Jaina Ponkey, a 22-year-old living in Marina, pulls herself out of bed each day at about 6 a.m. She’ll return home at about 11 most nights.
That’s when she starts her homework.
Ponkey is a transfer student at CSU Monterey Bay. She worked at least 30 hours a week to pay for housing as well as other expenses while taking 14 units during the fall semester to remain on track to complete her transfer degree in the Integrated Teacher Education Program.
She lives in East Campus at CSUMB in a single bedroom, along with two housemates. Ponkey pays $759 per month for her room, meaning she must work almost full time and take out loans to be able to afford it.
Like Ponkey, many students are having difficulty in making ends meet at CSUMB because of the high cost of housing. And when students are focused on working almost full time to pay the bills, they have less time and energy to succeed with school work as documented by academic surveys.
Off-campus housing also expensive
In August 2014, about 200 incoming students were without a home on campus and put on a waitlist that was already at capacity, according to a story in The Herald at the time.
This meant students who were unable to gain housing through CSUMB had to live in the surrounding areas.
To compare costs, housing surrounding CSUMB is about as unaffordable. Marina’s median rent cost for a 1-bedroom apartment is $1,198 a month, Salinas’ median rent cost is $1,177 a month and Seaside’s median rent cost is $1,482 a month according to AreaVibes Incorporated, a website that uses data and an algorithm to rank places to live.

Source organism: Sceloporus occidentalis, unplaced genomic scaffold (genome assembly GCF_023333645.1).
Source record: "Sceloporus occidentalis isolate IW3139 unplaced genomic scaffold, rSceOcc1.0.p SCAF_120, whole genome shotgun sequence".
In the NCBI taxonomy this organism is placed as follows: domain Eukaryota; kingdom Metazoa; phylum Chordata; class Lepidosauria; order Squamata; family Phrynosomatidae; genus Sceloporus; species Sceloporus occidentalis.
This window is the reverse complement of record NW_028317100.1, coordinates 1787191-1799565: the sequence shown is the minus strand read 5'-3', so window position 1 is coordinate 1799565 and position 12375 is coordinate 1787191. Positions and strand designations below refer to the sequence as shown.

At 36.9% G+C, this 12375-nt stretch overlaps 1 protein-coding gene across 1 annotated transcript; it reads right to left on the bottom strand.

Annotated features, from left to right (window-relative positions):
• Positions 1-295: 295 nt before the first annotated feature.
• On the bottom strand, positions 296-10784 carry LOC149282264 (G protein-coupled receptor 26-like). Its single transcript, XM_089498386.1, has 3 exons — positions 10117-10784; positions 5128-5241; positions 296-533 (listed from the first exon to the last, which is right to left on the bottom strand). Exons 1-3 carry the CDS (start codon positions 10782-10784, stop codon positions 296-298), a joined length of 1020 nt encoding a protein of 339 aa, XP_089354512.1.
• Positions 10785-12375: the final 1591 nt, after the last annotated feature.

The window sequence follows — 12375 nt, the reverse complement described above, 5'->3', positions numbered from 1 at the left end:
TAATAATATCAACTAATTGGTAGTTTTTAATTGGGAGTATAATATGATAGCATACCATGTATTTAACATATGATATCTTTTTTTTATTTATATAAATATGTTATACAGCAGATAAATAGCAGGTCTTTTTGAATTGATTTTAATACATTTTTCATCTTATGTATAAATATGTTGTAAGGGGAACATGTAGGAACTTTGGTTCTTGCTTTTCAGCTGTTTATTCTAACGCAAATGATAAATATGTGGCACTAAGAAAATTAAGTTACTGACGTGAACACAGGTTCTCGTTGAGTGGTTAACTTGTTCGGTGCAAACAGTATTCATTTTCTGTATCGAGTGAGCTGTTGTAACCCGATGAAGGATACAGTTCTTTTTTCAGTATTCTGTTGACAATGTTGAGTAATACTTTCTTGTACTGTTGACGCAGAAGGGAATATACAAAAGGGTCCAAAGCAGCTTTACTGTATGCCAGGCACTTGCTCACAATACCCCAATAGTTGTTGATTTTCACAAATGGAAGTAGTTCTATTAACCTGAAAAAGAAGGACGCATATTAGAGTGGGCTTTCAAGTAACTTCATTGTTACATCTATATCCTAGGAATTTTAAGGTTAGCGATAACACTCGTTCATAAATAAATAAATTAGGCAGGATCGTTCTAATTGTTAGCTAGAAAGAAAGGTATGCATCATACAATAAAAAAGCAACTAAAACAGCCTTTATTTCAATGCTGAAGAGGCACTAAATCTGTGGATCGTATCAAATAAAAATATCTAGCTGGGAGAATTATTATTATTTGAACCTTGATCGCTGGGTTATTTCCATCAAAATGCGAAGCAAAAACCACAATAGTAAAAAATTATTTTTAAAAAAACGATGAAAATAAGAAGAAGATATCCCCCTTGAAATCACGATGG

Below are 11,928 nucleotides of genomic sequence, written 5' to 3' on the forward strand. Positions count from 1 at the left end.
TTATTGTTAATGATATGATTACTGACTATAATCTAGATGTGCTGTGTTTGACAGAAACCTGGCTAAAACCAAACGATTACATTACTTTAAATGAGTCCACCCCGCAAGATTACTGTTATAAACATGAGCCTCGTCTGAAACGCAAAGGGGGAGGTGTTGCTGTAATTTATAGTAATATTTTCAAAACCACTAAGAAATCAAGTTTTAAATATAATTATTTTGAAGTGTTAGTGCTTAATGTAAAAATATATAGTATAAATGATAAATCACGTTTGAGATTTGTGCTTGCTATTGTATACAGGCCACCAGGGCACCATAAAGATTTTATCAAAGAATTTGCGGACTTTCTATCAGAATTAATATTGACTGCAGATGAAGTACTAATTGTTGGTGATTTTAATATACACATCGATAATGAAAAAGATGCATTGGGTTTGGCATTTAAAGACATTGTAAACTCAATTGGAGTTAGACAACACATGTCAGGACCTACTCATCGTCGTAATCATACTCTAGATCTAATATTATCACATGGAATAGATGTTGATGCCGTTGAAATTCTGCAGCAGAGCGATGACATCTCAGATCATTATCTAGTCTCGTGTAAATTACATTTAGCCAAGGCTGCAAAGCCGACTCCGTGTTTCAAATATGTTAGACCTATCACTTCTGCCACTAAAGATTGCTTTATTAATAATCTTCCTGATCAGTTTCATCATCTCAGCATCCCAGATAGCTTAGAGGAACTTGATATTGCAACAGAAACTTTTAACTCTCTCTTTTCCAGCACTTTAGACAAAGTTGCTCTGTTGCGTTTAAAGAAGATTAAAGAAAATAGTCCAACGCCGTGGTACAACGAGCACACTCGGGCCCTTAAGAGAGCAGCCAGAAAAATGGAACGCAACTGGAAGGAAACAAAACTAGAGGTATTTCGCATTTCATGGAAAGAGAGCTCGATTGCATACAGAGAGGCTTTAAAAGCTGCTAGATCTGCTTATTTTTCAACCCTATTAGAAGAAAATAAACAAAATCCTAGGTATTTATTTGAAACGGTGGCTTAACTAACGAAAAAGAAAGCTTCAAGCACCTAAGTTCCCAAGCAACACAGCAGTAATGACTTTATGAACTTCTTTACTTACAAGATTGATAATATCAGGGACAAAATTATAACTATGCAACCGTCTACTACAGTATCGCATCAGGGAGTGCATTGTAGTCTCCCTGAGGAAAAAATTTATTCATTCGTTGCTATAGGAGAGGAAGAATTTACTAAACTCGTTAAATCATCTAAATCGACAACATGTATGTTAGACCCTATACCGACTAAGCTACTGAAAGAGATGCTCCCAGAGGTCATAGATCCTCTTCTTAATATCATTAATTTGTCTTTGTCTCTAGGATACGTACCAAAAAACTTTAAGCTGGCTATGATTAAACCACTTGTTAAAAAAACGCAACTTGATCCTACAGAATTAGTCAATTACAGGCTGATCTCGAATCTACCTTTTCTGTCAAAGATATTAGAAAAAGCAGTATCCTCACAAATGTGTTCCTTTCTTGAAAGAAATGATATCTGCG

Affordable housing is a national issue according to the U.S. Department of Housing and Urban Development. This is uniquely amplified in the national university system, where the student population is growing.
At CSUMB, the student population has increased by about 5% in the past five years. Yet, no additional affordable housing has been built on or around campus in that period.
The National Center for College Statistics shows that it generally costs $23,564 per student to complete their undergraduate education in four years, including books and other important expenses. When the costs of school and housing are so high, it is clear why many drop out of school or take more time to finish their degrees. California State University tuition has grown by about 900% in the past four decades, adjusted for inflation — and that doesn’t include additional fees imposed by individual campuses according to a report last month by CALmatters, a nonprofit reporting organization.
For the full article click here: https://www.montereyherald.com/2020/01/01/college-housing-juggling-life-and-school-while-paying-rent/